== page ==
Physical Properties of Group 2 Elements of Periodic Table

The modern periodic table, created by Dmitri Mendeleev, listed elements in ascending atomic mass order. Groups of elements with similar physical and chemical properties constitute the columns.

Physical Properties of Group 2 Elements
Physical Properties of Group 2 Elements

The elements in Group 2 have atoms whose electronic configurations end with two electrons in their outermost principal quantum shell, and those two outer electrons are positioned in an s subshell. The electronic configurations of the first five elements in Group 2 continue to follow: 

Elements in Group IISymbolElectronic Configuration
Beryllium Be1s22s2
Magnesium Mg1s22s22p63s2
Calcium Ca1s22s22p63s23p64s2
Strontium Sr1s22s22p63s23p63d104s24p65s2
Barium Ba1s22s22p63s23p63d104s24p64d105s25p66s2

When alkaline metals are mixed with water, they produce an alkaline solution. Because their oxides do not dissolve in water and do not heat, they are referred to as earth metals. In the early centuries, scientists used the term earth to refer to any material that possessed these two properties. Since all group 2 elements’ oxides are insoluble in water and heat resistant. As a result, group 2 elements are known as alkaline earth metals.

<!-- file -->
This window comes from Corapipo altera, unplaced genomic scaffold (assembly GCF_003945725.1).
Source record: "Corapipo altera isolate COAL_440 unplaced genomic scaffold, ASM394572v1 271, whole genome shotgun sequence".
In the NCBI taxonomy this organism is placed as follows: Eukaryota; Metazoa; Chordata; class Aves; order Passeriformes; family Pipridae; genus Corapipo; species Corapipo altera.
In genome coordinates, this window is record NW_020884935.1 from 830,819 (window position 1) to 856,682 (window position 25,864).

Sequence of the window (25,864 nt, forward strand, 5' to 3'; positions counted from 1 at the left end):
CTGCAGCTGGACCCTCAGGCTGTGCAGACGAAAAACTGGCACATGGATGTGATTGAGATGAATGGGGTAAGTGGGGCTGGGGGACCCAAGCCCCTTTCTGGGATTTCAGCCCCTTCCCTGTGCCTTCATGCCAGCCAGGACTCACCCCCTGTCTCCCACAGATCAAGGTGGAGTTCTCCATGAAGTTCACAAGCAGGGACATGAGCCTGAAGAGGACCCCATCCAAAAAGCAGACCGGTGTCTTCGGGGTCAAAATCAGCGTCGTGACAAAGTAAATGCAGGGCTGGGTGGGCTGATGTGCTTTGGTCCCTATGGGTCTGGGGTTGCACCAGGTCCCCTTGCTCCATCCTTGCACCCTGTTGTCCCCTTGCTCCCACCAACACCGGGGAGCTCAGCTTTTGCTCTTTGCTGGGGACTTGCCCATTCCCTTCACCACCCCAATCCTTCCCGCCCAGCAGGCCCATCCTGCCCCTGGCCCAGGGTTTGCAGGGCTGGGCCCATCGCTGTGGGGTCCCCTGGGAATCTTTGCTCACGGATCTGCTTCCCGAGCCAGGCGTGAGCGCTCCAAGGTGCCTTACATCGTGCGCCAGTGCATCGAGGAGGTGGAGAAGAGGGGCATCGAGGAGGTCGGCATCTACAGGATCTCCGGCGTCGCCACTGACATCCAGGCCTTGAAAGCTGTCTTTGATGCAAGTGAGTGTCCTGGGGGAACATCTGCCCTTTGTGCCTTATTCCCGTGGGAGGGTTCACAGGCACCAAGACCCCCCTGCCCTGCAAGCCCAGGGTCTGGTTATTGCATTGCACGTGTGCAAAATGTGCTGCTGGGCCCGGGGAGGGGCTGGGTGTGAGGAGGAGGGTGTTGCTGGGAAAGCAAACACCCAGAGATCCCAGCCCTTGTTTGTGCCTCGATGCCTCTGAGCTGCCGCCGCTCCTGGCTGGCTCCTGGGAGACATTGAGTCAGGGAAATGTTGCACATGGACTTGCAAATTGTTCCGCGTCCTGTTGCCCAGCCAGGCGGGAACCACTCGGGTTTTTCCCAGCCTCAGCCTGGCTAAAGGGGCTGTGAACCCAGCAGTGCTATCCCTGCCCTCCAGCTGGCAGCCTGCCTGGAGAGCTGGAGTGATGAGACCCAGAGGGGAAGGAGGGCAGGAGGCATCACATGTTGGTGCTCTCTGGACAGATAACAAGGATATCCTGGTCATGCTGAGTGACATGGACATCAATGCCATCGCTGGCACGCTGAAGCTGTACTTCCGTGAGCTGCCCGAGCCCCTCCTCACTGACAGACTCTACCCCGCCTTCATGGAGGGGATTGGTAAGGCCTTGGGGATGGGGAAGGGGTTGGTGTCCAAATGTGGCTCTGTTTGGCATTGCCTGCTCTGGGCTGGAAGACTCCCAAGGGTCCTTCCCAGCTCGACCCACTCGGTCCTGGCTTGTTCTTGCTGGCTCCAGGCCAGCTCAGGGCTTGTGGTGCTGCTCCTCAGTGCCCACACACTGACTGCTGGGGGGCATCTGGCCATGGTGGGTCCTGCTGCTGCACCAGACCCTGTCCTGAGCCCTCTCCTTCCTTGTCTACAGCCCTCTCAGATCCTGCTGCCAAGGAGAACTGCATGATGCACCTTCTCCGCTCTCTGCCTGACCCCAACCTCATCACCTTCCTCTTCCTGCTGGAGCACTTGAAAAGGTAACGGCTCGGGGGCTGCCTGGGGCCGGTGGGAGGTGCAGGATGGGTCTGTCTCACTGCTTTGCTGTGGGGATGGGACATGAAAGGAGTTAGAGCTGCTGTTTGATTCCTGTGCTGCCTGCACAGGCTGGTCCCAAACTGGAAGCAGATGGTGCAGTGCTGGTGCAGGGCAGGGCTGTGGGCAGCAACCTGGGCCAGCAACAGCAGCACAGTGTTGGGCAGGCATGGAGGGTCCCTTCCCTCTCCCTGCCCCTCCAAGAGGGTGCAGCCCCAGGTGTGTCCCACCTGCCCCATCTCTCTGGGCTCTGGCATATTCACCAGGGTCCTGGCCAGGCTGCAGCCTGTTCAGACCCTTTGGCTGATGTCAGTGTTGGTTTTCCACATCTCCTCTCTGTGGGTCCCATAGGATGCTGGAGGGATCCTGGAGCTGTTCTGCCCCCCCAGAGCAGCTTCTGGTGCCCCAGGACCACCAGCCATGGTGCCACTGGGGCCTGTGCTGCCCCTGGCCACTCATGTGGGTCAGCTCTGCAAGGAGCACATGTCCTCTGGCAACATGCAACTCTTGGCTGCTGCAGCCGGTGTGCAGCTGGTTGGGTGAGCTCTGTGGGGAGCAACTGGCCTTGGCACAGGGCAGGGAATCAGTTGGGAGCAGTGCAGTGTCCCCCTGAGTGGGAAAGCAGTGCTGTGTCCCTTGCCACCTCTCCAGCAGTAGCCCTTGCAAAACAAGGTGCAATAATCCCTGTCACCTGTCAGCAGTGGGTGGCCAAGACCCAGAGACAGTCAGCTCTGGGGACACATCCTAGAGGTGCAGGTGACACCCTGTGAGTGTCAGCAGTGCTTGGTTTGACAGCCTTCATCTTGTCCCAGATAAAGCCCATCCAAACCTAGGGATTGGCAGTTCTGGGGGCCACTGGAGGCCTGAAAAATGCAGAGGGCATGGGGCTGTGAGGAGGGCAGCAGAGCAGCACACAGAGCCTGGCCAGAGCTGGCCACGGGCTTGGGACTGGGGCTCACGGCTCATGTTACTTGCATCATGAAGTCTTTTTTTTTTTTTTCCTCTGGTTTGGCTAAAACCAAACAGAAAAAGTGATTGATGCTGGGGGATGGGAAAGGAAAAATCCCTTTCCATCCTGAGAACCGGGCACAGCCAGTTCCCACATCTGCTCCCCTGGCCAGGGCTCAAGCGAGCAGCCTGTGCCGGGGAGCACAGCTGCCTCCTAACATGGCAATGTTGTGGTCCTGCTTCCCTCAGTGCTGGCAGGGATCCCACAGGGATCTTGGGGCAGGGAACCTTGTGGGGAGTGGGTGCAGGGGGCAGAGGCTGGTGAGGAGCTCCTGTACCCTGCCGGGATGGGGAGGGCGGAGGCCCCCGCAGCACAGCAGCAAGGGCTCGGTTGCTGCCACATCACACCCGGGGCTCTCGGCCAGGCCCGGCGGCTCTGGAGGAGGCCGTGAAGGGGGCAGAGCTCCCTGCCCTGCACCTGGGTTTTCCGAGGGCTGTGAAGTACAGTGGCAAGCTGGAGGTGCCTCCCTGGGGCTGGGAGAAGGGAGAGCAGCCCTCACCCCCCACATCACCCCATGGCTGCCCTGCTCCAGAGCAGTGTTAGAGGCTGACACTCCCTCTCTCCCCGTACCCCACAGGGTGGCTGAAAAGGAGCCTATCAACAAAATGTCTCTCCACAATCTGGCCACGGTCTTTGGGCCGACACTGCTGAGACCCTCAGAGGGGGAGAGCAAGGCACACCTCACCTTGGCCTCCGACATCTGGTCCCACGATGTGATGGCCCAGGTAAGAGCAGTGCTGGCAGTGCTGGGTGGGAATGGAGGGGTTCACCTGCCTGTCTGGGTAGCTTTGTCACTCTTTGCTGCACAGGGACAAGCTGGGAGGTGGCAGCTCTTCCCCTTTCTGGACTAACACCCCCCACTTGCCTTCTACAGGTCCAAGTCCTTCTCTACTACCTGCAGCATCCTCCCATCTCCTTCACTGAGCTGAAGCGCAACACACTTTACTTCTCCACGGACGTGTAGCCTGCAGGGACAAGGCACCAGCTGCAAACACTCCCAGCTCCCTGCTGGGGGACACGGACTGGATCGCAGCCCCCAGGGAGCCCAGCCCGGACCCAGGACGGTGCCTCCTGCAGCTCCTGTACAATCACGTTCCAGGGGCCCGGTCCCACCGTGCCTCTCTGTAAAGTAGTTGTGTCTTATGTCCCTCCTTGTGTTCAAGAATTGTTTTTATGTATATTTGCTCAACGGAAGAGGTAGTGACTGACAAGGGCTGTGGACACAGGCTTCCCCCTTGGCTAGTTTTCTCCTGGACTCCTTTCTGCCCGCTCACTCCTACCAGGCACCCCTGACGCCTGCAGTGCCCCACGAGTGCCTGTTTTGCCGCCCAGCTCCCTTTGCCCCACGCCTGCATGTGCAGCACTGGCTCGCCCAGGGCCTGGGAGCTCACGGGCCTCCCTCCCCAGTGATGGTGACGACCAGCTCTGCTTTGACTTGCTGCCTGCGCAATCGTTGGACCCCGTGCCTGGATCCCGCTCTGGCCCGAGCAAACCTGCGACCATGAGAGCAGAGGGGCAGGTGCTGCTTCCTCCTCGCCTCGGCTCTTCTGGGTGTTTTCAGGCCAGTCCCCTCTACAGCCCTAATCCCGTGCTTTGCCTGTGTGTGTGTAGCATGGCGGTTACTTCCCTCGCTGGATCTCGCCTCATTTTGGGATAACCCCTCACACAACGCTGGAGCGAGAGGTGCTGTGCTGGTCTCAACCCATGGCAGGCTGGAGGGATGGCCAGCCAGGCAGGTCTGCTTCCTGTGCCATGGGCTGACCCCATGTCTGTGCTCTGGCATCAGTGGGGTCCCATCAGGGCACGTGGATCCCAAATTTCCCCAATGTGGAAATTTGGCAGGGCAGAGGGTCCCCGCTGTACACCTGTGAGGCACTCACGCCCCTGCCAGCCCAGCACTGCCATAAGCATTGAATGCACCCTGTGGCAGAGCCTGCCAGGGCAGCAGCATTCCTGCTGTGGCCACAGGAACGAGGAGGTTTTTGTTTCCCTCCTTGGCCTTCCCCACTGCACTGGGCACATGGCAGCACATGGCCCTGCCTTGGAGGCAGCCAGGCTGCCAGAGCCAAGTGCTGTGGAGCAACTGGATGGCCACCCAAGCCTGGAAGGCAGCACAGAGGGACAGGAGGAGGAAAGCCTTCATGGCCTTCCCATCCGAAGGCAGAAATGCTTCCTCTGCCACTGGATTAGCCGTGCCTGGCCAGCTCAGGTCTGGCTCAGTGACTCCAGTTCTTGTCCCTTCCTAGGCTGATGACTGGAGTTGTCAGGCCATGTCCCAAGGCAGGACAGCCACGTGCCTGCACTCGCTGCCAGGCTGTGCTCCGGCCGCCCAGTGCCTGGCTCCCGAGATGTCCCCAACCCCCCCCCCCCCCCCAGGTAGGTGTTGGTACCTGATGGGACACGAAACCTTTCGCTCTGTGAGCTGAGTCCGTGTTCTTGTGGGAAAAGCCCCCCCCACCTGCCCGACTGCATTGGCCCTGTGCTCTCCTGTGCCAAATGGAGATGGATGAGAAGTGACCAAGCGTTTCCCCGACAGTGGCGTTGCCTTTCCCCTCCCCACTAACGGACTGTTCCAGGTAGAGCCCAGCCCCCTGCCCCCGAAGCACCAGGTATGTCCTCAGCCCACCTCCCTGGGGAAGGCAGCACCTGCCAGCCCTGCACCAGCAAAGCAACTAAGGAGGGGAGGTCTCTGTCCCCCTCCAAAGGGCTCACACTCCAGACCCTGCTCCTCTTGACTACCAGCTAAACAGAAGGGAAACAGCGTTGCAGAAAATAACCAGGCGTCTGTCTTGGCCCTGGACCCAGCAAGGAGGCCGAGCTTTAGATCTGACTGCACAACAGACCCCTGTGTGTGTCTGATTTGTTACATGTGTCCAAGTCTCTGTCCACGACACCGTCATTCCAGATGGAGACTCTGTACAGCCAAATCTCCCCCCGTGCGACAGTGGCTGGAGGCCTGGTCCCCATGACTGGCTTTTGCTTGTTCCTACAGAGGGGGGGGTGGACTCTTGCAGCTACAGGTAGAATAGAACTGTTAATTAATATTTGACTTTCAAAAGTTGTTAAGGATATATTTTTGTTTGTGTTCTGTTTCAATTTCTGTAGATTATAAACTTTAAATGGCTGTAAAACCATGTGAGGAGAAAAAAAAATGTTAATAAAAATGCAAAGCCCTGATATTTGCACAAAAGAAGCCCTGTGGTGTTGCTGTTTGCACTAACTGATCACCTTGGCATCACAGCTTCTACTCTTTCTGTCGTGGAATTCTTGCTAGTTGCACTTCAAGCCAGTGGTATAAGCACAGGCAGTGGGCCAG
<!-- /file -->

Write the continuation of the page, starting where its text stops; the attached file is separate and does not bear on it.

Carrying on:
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Group 2 Elements Physical Properties

An element’s physical properties are those that can be determined without changing the element in any way. However, there are no chemical reactions required to determine the properties of an element or its atom. Elements in the same group on a periodic table have similar physical properties.

Atomic Number and Atomic Mass of Group 2 Elements

Atomic Number (Z)41220385688
Atomic Mass9.01224.3140.0887.62137.3226.0

Atomic Radii of Group 2 Elements

The atomic radius is the distance between an atom’s nucleus and its outermost electrons. However, this is only a cursory understanding because the border of the electron cloud of atoms lacks a definite edge.

Atomic Radius (pm)105150180200215215
  • Atomic Radius increases as we move down the column.
  • They have a smaller radius than corresponding alkali metals and are larger than other atoms of the same period.

Ionic Radius of Group 2 Elements

Even though ionic radii are difficult to quantify with any certainty and vary depending on the ion’s environment, it matters, for example, what the ion’s coordination is (how many oppositely charged ions are touching it) and what those ions are. However, it follows that if you want to make reliable comparisons with ionic radii, they must come from the same source.

In the case of Group 2 it follows the following trend:

RBe ˂ RMg ˂ RCa ˂ RSr ˂ RBa 

  • Ionic radius also increases down the periodic table column because of the addition of an electron to the same energy level.